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The central values i.e. mean, median and mode are the representatives of the whole data. While drawing conclusions and inferences to forecast and compare two or more than two data or series. We use central values and say that the observation having higher greater central values are better than the others having comparatively small central values. That is to say, the larger are the central values, the better is the statistical distribution. But sometimes, the central values may mislead us that is to say our conclusions and forecast may be wrong if we make them just on the basis of central values.
According to Spiegel,” The degree to which numerical data tend to spread about an average value is called the variation or dispersion of data.”
According to Brooks and Dick,” Dispersion or spread is the scatter or variation of the variables about a central value.”
The range is the first measure of measuring the scattered of a variability of the items from their central values on either side of them. It is the difference between the largest and smallest items of the data.
In symbols,
Range = L - S
Where,
L = Largest item of data
S = smallest item of data
Merits of Range
Demerits of Range
The difference of the upper quartile Q_{3} and the lower quartile Q1 i.e (Q_{3-} Q1) is known as the interquartile range. The half of interquartile range is known as the semi-interquartile range which is also known as quartile deviation.
In symbols,
Quartile deviation = \(\frac{Q_3\:-\: Q_1}{2}\)
Where Q_{1 }and Q_{3} have the usual meanings. This is the absolute measure of quartile deviation. The relative measure of quartile deviation, known as the coefficient of quartile deviation is defined below:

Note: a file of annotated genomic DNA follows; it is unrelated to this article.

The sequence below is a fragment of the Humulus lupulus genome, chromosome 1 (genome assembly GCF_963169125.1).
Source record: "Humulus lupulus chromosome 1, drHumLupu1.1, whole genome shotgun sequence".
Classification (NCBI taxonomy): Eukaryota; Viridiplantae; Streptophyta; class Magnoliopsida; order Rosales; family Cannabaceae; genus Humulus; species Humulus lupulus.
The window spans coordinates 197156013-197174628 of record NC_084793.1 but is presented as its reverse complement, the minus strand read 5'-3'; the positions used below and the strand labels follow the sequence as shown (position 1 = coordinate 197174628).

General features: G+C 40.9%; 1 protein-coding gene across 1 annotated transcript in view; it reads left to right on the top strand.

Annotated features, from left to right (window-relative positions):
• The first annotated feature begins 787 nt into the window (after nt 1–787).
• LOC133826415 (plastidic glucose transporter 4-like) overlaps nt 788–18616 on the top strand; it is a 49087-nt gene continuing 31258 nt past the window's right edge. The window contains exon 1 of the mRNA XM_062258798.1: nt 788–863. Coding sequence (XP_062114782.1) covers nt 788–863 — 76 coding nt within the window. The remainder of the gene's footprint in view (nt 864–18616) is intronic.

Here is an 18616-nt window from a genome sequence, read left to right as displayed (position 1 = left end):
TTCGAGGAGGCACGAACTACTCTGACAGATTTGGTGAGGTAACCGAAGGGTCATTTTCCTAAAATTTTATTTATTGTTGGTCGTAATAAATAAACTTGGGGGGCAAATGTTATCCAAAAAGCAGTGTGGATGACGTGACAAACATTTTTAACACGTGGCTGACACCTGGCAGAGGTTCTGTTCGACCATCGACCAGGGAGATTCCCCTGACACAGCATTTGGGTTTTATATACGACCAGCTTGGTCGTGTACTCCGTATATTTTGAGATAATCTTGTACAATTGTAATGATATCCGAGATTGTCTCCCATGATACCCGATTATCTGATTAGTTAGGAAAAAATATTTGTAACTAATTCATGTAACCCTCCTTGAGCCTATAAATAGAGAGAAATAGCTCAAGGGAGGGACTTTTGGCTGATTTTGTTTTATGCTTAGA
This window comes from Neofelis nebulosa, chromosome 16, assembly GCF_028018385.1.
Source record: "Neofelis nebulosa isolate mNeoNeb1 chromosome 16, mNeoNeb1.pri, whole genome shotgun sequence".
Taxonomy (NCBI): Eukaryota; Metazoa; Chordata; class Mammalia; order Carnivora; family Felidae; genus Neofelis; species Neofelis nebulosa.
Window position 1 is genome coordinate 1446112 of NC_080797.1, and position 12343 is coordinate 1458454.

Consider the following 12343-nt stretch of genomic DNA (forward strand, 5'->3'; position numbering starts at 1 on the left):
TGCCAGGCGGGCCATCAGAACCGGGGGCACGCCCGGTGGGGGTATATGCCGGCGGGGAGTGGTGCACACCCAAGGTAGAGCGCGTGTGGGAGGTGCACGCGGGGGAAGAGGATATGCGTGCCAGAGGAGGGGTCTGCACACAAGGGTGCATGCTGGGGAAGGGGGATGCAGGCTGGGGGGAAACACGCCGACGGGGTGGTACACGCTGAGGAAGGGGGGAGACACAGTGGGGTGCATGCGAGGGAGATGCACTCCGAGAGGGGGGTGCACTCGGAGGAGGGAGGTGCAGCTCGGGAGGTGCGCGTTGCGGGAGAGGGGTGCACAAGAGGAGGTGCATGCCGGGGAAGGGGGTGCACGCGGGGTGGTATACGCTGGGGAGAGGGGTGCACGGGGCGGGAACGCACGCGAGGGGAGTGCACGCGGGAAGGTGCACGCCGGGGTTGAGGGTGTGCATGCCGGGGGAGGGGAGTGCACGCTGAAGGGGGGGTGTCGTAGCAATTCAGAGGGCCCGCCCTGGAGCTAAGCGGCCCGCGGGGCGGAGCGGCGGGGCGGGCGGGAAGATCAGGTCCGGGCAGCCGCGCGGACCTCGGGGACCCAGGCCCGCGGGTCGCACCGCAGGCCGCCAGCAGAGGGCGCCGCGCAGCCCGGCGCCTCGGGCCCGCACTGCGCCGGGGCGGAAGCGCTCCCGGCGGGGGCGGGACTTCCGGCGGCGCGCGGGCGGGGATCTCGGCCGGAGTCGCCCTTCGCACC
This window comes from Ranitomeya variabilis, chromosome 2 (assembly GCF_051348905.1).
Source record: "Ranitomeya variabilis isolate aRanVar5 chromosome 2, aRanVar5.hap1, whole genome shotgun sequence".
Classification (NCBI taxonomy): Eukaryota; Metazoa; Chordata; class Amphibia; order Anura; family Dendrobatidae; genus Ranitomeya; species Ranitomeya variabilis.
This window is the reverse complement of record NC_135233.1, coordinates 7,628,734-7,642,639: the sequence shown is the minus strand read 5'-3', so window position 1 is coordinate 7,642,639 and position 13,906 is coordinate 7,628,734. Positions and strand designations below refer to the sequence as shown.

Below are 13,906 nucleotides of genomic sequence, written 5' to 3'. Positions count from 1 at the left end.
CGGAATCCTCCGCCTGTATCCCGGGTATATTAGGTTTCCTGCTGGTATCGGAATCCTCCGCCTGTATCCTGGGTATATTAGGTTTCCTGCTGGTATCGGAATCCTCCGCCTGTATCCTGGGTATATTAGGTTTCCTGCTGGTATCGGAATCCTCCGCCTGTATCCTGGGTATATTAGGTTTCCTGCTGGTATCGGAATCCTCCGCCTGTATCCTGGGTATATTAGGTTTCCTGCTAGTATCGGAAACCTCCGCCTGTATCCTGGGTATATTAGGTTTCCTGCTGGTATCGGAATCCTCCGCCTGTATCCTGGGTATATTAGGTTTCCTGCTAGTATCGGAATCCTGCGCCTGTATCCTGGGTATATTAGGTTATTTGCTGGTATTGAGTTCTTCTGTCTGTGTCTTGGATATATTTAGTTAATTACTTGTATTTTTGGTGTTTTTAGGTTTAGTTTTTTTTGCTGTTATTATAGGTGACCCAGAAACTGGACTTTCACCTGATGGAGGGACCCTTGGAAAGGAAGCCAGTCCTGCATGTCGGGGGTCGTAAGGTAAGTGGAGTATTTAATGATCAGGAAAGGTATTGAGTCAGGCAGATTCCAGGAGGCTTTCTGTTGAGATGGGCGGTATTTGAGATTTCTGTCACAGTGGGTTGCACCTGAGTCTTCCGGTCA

Coefficient of quartile deviation(Q.D)=\(\frac{Q_3\:-\: Q_1}{Q_3\:+\:Q_1}\)
Merits of Quartile Deviation
Demerits of Quartile Deviation
The arithmetic average of the deviations of the items taken from their arithmetic mean, median or mode considering only the positive signs of the deviations is called the means of deviation. The mean deviation is written M.D in short.
let \(\overline{x}\)…, m_{d }and m_{o }be the arithmetic mean, and mode of the given data.
Then,
Where 'n' is the number of items.
In case of discrete series mean deviation (M.D) is calculated as below:
Where, N =Σf = total frequency
In a case of continuous series, the above formulas of discrete series apply very well except that 'x' is the mid value of the class interval.
Relative Measures of Mean Deviation
The above measures of mean deviation are absolute measures as all these contain the original units of the items. To make them free from units, we calculate their relative measured which are defined below. The relative measures of M.D are called its coefficients.
1. Coefficient of M.D from mean =\(\frac{M.D \:from\: mean}{mean}\)
2. Coefficient of M.D from median =\(\frac{M.D\: from \:median}{median}\)
3. Coefficient of M.D from mode=\(\frac{M.D\: from \:mode}{mode}\)
Merits of Mean Deviation
Demerits of Mean Deviation
The positive square root of the mean of the squares of the deviations of the items taken from their arithmetic mean is called standard deviation. It is written as S.D in short and denoted byσ. Standard deviation is the best measure of dispersion because: